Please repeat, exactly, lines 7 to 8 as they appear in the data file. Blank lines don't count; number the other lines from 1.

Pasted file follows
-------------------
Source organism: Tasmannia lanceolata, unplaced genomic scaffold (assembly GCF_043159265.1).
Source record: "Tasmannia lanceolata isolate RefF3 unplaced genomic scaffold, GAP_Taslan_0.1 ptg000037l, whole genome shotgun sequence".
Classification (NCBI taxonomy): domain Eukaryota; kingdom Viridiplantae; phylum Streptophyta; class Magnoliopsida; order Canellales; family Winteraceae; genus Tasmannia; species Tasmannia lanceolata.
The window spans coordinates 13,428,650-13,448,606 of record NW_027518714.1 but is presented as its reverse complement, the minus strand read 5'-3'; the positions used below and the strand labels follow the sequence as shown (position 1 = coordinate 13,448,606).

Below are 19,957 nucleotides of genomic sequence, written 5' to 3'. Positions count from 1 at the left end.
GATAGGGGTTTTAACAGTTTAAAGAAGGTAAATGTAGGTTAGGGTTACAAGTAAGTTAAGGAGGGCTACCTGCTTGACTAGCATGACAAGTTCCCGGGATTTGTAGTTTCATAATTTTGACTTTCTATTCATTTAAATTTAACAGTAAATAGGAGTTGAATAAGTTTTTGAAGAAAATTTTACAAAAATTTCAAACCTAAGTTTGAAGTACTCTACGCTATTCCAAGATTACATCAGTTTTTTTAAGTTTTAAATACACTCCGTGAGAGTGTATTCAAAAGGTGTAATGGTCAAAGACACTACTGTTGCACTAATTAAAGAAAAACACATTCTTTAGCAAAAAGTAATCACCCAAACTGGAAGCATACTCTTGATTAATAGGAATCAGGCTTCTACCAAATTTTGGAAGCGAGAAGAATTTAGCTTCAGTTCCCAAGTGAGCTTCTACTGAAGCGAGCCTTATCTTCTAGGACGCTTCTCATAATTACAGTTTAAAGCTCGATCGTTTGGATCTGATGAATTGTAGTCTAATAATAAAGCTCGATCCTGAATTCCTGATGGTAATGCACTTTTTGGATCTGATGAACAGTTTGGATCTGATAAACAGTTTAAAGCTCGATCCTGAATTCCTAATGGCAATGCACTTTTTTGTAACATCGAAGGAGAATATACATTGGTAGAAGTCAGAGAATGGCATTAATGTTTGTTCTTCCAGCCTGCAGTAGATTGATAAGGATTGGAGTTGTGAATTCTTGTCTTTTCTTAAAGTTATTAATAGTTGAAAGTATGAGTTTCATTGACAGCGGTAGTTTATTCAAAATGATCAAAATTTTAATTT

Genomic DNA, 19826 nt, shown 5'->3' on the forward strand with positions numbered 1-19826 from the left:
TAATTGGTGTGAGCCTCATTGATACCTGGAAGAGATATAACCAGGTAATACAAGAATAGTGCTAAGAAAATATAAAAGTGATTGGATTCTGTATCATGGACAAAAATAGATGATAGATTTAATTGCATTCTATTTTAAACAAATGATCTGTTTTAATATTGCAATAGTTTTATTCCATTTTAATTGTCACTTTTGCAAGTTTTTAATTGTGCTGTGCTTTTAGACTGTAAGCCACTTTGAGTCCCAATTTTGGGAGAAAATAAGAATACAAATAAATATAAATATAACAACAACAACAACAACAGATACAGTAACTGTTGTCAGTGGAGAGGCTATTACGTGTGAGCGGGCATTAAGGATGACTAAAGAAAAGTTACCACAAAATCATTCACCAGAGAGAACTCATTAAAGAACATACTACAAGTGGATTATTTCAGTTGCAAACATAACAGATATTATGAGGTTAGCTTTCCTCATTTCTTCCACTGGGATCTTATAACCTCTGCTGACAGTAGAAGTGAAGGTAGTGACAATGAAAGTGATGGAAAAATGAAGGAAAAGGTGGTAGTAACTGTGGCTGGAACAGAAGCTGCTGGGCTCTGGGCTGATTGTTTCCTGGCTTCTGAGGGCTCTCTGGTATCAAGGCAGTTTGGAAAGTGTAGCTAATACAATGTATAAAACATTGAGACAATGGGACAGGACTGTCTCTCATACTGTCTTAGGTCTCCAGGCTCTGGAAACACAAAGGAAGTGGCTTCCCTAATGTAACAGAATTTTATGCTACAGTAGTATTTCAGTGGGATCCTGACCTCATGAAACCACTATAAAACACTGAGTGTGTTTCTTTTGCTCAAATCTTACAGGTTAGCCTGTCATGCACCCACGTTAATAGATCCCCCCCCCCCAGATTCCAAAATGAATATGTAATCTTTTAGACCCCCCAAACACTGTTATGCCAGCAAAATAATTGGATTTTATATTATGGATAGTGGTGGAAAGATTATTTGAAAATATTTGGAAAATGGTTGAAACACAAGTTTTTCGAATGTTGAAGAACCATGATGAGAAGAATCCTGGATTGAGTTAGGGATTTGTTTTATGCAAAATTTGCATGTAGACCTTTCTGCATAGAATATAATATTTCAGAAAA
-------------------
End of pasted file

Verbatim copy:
Genomic DNA, 19826 nt, shown 5'->3' on the forward strand with positions numbered 1-19826 from the left:
TAATTGGTGTGAGCCTCATTGATACCTGGAAGAGATATAACCAGGTAATACAAGAATAGTGCTAAGAAAATATAAAAGTGATTGGATTCTGTATCATGGACAAAAATAGATGATAGATTTAATTGCATTCTATTTTAAACAAATGATCTGTTTTAATATTGCAATAGTTTTATTCCATTTTAATTGTCACTTTTGCAAGTTTTTAATTGTGCTGTGCTTTTAGACTGTAAGCCACTTTGAGTCCCAATTTTGGGAGAAAATAAGAATACAAATAAATATAAATATAACAACAACAACAACAACAGATACAGTAACTGTTGTCAGTGGAGAGGCTATTACGTGTGAGCGGGCATTAAGGATGACTAAAGAAAAGTTACCACAAAATCATTCACCAGAGAGAACTCATTAAAGAACATACTACAAGTGGATTATTTCAGTTGCAAACATAACAGATATTATGAGGTTAGCTTTCCTCATTTCTTCCACTGGGATCTTATAACCTCTGCTGACAGTAGAAGTGAAGGTAGTGACAATGAAAGTGATGGAAAAATGAAGGAAAAGGTGGTAGTAACTGTGGCTGGAACAGAAGCTGCTGGGCTCTGGGCTGATTGTTTCCTGGCTTCTGAGGGCTCTCTGGTATCAAGGCAGTTTGGAAAGTGTAGCTAATACAATGTATAAAACATTGAGACAATGGGACAGGACTGTCTCTCATACTGTCTTAGGTCTCCAGGCTCTGGAAACACAAAGGAAGTGGCTTCCCTAATGTAACAGAATTTTATGCTACAGTAGTATTTCAGTGGGATCCTGACCTCATGAAACCACTATAAAACACTGAGTGTGTTTCTTTTGCTCAAATCTTACAGGTTAGCCTGTCATGCACCCACGTTAATAGATCCCCCCCCCCCAGATTCCAAAATGAATATGTAATCTTTTAGACCCCCCAAACACTGTTATGCCAGCAAAATAATTGGATTTTATATTATGGATAGTGGTGGAAAGATTATTTGAAAATATTTGGAAAATGGTTGAAACACAAGTTTTTCGAATGTTGAAGAACCATGATGAGAAGAATCCTGGATTGAGTTAGGGATTTGTTTTATGCAAAATTTGCATGTAGACCTTTCTGCATAGAATATAATATTTCAGAAAA